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Why the difference in voting? January 5, 2011

Posted by tomflesher in Baseball, Economics.
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As much as I love the Angels, I can’t take Jered’s side on this one.

Today, I was browsing the voting results from the various awards being voted on. Each league’s Cy Young award voting included the requisite two closers. No surprises there. There was also a beautiful case study of the AL Cy Young winner, Felix Hernandez, versus Jered Weaver. They had identical records (13-12) in an identical number of starts (34) and similar strikeouts (233 for Weaver versus 232 for Hernandez). What explains Hernandez’ winning total of 167 points contra Weaver’s fifth-place 24?

A few things come to mind:

  • Hernandez went longer. In the same number of games, wins, and losses, King Felix pitched 249 2/3 innings, whereas Weaver pitched 224 1/3. Those extra 25 1/3 innings show not only that Hernandez was considered more reliable by his manager but that he was, in fact, more reliable (since the extra innings didn’t result in his stats taking a hit). Hernandez also pitched a formidable 6 complete games with one shutout, whereas Weaver had no pips in either category.
  • Hernandez was more effective. Felix gave up fewer runs (80 versus 83) and had a much higher proportion of unearned runs – fully 21.25% of his runs were unearned, whereas Weaver had about 9.6% of runs unearned. That means that more of Hernandez’s runs are attributable to defensive mishaps than Weaver’s. That leads to Felix with a miniscule 2.27 ERA, much lower than Weaver’s respectable 3.01, and 6 wins above replacement compared with Weaver’s 5.4.
  • Hernandez was marginally more effective. He had six Tough Losses and no Cheap Wins, while Weaver had five Tough Losses and one Cheap Win. Felix couldn’t rely on his team to supply him with significant run support, while Weaver got that support in his one cheap win.
  • However, Hernandez’s control wasn’t as good. Felix walked 70 batters for a control ratio (Strikeouts over walks) of .30 and threw 14 wild pitches. Jered, on the other hand, walked only 54 batters, for a control ratio of .23, and only 7 wild pitches. Still, it seems reasonable to assume that control suffers exponentially as innings increase, so part of the apparent lack of control can be explained by Hernandez’s extra innings.

Overall, Felix’s marginal value over Weaver more than explains the difference in voting.

Weird Pitching Decisions Almanac in 2010 December 24, 2010

Posted by tomflesher in Baseball.
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I’m a big fan of weird pitching decisions. A pitcher with a lot of tough losses pitches effectively but stands behind a team with crappy run support. A pitcher with a high proportion of cheap wins gets lucky more often than not. A reliever with a lot of vulture wins might as well be taking the loss.

In an earlier post, I defined a tough loss two ways. The official definition is a loss in which the starting pitcher made a quality start – that is, six or more innings with three or fewer runs. The Bill James definition is the same, except that James defines a quality start as having a game score of 50 or higher. In either case, tough losses result from solid pitching combined with anemic run support.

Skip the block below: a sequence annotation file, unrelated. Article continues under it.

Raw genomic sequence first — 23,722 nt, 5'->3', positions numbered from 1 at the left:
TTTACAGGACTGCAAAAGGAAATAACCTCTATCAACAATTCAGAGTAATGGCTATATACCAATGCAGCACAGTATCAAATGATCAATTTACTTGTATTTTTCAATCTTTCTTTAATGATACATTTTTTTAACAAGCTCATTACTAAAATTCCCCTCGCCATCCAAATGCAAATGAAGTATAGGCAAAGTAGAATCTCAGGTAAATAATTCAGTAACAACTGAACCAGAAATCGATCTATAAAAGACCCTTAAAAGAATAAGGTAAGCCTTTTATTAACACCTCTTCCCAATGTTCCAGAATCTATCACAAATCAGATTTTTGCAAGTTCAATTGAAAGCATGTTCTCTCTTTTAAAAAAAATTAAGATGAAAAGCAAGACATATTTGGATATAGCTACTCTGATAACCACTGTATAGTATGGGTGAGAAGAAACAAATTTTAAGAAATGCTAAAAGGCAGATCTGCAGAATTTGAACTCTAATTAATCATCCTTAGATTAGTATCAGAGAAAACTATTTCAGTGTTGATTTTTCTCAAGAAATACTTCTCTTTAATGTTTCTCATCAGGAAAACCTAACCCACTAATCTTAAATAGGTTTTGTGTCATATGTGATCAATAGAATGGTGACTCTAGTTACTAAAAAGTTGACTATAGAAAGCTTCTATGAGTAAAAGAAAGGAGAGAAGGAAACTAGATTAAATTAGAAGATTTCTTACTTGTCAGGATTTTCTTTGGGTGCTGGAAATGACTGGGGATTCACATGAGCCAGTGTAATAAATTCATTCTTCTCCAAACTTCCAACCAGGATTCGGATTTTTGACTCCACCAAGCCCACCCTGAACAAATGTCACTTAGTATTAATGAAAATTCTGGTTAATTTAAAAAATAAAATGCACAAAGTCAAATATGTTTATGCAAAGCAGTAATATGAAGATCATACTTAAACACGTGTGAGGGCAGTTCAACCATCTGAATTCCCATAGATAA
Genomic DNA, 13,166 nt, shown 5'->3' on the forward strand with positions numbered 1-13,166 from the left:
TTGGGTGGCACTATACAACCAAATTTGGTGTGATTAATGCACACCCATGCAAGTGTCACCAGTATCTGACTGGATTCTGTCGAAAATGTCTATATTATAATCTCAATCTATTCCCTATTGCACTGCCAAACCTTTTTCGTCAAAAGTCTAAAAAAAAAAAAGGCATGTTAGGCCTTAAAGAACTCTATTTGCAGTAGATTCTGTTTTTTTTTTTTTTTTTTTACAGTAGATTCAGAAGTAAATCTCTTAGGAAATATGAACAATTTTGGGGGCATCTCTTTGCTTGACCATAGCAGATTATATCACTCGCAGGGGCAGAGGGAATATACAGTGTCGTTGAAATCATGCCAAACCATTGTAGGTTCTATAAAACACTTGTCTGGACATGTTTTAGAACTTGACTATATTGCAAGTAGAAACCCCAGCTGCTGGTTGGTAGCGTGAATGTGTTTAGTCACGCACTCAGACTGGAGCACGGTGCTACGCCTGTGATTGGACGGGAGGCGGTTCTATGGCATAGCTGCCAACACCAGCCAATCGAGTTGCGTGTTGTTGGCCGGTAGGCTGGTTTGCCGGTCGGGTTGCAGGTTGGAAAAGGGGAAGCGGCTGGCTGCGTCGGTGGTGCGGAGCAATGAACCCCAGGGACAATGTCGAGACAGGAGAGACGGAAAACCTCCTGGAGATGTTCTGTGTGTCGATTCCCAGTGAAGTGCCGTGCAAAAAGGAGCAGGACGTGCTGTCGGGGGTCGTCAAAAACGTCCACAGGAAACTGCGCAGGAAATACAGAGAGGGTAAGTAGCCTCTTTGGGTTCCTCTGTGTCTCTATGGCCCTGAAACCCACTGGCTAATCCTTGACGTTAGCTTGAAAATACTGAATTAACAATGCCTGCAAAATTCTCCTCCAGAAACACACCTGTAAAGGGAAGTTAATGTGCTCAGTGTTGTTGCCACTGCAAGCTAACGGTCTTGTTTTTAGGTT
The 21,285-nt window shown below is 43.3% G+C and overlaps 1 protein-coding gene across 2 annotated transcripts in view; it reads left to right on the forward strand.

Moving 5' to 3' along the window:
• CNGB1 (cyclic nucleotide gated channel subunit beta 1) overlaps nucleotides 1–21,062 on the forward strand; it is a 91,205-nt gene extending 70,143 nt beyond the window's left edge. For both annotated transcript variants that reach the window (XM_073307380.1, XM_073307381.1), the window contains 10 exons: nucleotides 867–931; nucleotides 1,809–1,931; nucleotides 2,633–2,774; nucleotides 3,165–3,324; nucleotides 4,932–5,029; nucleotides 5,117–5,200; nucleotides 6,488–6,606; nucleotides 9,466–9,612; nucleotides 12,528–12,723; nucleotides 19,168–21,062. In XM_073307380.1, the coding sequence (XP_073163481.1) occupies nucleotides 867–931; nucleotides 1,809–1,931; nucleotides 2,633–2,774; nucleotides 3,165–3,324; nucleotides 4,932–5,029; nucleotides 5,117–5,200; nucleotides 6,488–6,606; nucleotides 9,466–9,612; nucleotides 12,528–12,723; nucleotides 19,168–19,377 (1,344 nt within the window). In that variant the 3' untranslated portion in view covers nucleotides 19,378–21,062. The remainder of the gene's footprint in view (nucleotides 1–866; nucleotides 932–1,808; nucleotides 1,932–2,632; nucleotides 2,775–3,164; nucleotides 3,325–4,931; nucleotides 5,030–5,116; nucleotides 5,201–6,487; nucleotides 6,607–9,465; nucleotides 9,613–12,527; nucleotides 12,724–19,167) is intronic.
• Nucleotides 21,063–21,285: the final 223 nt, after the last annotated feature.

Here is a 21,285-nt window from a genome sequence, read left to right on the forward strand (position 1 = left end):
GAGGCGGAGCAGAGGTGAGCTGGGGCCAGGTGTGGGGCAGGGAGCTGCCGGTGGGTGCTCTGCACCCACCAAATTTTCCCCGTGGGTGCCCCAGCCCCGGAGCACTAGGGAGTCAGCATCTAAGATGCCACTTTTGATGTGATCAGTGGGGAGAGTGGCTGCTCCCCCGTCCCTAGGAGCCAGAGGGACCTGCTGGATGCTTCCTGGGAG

This year’s Tough Loss leaderboard had 457 games spread around 183 pitchers across both leagues. The Dodgers’ Hiroki Kuroda led the league with a whopping eight starts with game scores of 50 or more. He was followed by eight players with six tough losses, including Justin Verlander, Carl Pavano, Roy Oswalt, Rodrigo Lopez, Colby Lewis, Clayton Kershaw, Felix Hernandez, and Tommy Hanson. Kuroda’s Dodgers led the league with 23 tough losses, followed by the Mariners and the Cubs with 22 each.

There were fewer cheap wins, in which a pitcher does not make a quality start but does earn the win. The Cheap Win leaderboard had 248 games and 136 pitchers, led by John Lackey with six and Phil Hughes with 5. Hughes pitched to 18 wins, but Lackey’s six cheap wins were almost half of his 14-win total this year. That really shows what kind of run support he had. The Royals and the Red Sox were tied for first place with 15 team cheap wins each.

Finally, a vulture win is one for the relievers. I define a vulture win as a blown save and a win in the same game, so I searched Baseball Reference for players with blown saves and then looked for the largest number of wins. Tyler Clippard was the clear winner here. In six blown saves, he got 5 vulture wins. Francisco Rodriguez and Jeremy Affeldt each deserve credit, though – each had three blown saves and converted all three for vulture wins. (When I say “converted,” I mean “waited it out for their team to score more runs.”)

Pitchers with 4+ RBIs (Sorry, Mets fans) September 23, 2008

Posted by tomflesher in Academia, Baseball.
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Last night, the Cubs’ Jason Marquis hit a rare grand slam. Even rarer is that Marquis was the starting pitcher and got the win. Still rarer: Marquis had one hit and 5 RBIs.

That raises the question: just how common an event is Jason’s productivity?